The complete dynamics of the model can be completely captured by the relaxation behavior of

_{down} characterizes the time necessary for the neuron to undergo its strong hyperpolarization and reach its lowest membrane potential—from (0) to (1) on Figure

_{R} is the duration of the recovery—from (2) to (3),

_{fs} is the time necessary for the initiation of the first spike which is roughly equivalent to the membrane time constant τ_{m}—from (3) to (4).

This allows us to obtain the characteristic values of the dynamics (see section 8 of the Supplementary Material, “Resting period”, for detailed calculations):

_{s}

_{B} _{s}(

_{down}

_{R} ^{(2)} is the value of

_{down} + _{R} + 1.

Because these results are analytic, thus immediate to compute, this has the significant advantage over simulations that it allows us to quickly predict the properties of the collective dynamics for a large number of parameter sets, i.e., of individual neuron's behaviors.

In order to assess the separate influence of the different neuronal parameters on the bursting properties, we used the model to test in a systematic way the influence of the separate variables. As can be seen on Figure

Correlation matrix for the main characteristics of the bursting dynamics vs. neuronal parameters. 〈_{B}, _{s}, and 〈

This matrix allows us to confirm obvious trends, such as the negative influence of the driving current _{e} on the _{w} is almost linearly related to the _{r}) on the most visible features of the activity, namely the

Correlations for 〈_{s}) automatically increases 〈_{r} indeed reduces the interspike duration on the whole, the negative correlation between 〈_{s} as

Due to the sheer amount of calculation this would require, the theoretical values returned by the equivalent model during this large exploration of parameter-space cannot be verified by simulations in a systematic way. However, the distributions of the bursting characteristics (number of spikes, interburst, and burst duration) are in biologically relevant ranges—see Figure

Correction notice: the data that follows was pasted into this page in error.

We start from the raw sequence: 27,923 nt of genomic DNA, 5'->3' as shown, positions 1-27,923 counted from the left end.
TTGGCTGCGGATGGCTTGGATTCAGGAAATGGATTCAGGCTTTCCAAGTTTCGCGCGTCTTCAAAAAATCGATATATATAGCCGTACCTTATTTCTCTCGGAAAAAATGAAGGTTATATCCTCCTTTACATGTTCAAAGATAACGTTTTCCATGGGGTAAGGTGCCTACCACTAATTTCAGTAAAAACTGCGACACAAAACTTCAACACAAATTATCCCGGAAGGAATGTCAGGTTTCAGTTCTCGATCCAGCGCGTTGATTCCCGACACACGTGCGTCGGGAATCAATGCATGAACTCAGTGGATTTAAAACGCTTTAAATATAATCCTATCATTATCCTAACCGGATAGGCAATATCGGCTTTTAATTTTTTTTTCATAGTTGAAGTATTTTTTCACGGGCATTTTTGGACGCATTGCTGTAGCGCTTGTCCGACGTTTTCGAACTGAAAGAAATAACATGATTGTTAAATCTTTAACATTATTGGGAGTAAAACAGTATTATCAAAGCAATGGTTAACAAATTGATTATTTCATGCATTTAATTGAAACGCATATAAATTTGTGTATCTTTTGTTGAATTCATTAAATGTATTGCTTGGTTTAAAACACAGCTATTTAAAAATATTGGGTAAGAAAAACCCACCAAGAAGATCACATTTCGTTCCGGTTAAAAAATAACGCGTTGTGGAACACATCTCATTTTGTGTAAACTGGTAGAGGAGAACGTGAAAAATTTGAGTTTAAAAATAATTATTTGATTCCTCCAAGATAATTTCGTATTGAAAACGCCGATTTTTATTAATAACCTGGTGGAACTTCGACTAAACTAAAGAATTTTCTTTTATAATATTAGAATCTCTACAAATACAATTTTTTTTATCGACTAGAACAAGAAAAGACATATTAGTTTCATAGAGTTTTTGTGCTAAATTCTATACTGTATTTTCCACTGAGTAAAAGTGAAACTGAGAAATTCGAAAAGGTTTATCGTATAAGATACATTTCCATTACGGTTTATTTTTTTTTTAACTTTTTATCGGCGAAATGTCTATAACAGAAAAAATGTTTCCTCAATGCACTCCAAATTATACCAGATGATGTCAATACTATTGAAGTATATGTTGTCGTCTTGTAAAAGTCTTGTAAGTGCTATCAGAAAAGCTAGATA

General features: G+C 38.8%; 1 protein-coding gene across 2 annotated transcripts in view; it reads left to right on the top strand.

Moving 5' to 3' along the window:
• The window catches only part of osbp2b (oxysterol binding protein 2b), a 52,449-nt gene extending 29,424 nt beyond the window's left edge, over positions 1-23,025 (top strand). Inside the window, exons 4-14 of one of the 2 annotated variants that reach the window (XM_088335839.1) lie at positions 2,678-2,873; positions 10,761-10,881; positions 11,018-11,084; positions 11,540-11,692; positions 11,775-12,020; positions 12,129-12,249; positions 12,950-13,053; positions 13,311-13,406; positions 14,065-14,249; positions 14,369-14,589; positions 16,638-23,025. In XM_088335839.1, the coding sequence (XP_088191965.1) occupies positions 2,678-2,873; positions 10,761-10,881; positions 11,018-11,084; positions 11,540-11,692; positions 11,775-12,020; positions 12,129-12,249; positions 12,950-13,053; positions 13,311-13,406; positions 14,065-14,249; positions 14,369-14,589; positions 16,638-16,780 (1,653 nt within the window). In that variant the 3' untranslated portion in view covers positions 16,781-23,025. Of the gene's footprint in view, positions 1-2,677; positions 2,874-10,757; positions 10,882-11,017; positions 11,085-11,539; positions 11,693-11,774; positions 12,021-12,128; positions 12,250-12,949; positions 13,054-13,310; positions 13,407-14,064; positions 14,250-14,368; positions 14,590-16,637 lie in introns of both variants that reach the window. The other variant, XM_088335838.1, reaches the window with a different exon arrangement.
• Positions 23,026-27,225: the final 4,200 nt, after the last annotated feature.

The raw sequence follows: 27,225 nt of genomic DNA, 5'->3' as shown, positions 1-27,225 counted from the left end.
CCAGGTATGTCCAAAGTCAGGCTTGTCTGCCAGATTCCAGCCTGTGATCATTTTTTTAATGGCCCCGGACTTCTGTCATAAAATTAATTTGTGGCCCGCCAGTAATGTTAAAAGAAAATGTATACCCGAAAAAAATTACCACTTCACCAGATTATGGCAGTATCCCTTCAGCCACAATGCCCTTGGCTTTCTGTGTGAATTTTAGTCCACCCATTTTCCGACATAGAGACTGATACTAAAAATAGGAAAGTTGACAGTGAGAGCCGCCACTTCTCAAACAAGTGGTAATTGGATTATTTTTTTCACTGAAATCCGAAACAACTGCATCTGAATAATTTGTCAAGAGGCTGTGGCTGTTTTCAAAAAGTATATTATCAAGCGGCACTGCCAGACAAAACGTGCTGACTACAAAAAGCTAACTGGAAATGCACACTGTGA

Distributions of the burst burst duration _{B} and of the

Our description of periodic bursts predicts the main features of the synchronized bursting rhythmic activity such as its period and firing rate, which are significantly influenced by the presence of heterogeneity in the network's structure, as was already visible in Figure _{k}—increases, the sharpness of the synchronized burst slices decreases until the spikes contained in the burst become more uniformly distributed; this is clearly visible on Figure

Rasters of the bursting activity for 2 different Gaussian networks with 1,000 neurons and an average in-degree of 100; each inset details the inner structure of a burst with the successive slices. _{k} = 5 leads to well-defined synchronized burst slices inside the bursts. _{k} = 20 leads to fuzzy synchronized burst slices.

Our model is able to take this heterogeneity into account through three synaptic descriptions (Dirac, alpha-shaped, or “continuous”): this allows us to predict the interval in which the bursting properties of most networks should be contained. As shown on Figure

Variation of the _{k} = 4 (blue) and σ_{k} = 20 (green) are superimposed: the main curve represents the average value, while the filled area marks the 5th to 95th percentiles.

In all the simulations we performed, we observed that oscillating adaptive spiking neurons synchronize, then start emitting bursts of spikes as the coupling increases.

Our model provides a predictive framework which allows us to determine how this bursting behavior is affected by changes in the individual properties of the neurons.